Birmingham, Alabama, Mayor Randall Woodfin wants football coaches to lead the charge when it comes to wearing a mask during the coronavirus pandemic.
With the fate of college football up in the air because of the ongoing pandemic, many of us are willing to do anything in order to make sure the games happen. (RELATED: David Hookstead Is The True King In The North When It Comes To College Football)
“Many people in college football … privately are saying that the likelihood of the season being delayed is very good.”
— Get Up (@GetUpESPN) June 26, 2020
Woodfin thinks coaches have a huge role to play. He told Paul Finebaum during a Wednesday interview, “Put these college football coaches out here, and let them repeat these words: ‘wear a damn mask if you want football to be played.’ I guarantee the scope of this conversation will change.”
Birmingham Mayor @randallwoodfin with a strong message on how to have football this fall:
“Put these college football coaches out here, and let them repeat these words: ‘wear a damn mask if you want football to be played.’ I guarantee the scope of this conversation will change.”
— Paul Finebaum (@finebaum) July 1, 2020
This is more or less the argument I’ve made since the start of the coronavirus pandemic. College football coaches are the most popular men in many states in America.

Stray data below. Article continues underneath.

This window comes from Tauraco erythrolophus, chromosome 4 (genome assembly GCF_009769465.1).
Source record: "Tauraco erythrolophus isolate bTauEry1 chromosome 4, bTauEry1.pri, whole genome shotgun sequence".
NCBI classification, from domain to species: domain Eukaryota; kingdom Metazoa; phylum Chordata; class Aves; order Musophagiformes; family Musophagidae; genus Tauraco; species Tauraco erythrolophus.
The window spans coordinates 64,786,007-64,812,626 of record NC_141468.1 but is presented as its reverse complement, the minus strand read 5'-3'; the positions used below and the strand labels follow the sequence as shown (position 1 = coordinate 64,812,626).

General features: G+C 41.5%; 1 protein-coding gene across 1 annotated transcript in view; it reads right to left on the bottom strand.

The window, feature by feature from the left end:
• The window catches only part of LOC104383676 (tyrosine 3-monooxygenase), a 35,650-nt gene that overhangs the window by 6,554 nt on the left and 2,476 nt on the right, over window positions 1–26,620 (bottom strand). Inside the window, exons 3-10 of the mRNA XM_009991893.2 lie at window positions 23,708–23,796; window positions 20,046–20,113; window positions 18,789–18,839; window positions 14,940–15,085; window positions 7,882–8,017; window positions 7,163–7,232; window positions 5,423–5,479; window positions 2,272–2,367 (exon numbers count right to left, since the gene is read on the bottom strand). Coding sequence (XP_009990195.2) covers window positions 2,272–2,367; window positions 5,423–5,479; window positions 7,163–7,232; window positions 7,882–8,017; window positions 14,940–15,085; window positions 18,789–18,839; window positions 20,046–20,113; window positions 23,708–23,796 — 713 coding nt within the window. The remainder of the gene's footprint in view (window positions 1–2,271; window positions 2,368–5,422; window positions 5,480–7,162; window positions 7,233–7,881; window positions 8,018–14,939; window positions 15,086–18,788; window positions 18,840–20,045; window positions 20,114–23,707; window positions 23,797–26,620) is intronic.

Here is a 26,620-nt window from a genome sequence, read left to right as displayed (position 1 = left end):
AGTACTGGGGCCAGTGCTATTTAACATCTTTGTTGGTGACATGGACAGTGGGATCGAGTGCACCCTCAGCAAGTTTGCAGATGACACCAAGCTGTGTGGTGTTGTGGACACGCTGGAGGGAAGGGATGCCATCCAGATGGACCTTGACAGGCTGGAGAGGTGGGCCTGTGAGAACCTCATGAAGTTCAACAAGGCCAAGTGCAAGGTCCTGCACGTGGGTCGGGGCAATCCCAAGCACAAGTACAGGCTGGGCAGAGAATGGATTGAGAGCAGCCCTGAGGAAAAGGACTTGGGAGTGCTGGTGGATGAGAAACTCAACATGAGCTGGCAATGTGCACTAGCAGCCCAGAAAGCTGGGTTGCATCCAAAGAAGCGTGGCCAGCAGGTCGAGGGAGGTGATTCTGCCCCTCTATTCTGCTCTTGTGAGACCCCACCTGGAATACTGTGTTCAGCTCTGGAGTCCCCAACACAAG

When it comes to influence and moving the needle, every state in the south is dominated by football coaches over elected officials.
Let’s take Alabama, for example. Gov. Kay Ivey is probably very popular with most people, and a lot of people probably would listen if she told them to wear a mask.
You know who they’d listen to a hell of a lot more? Crimson Tide coach Nick Saban, if he gave a statewide address and said football would be canceled if people didn’t wear masks.
Damn near the entire state would probably start wearing masks immediately. The exact same can be said for Mike Leach and Lane Kiffin in Mississippi.
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If the situation is truly this bad, then LSU head coach Ed Orgeron, Saban and the rest of the coaches in the SEC need to start speaking up.
They might be the only men capable of getting people to listen in the south.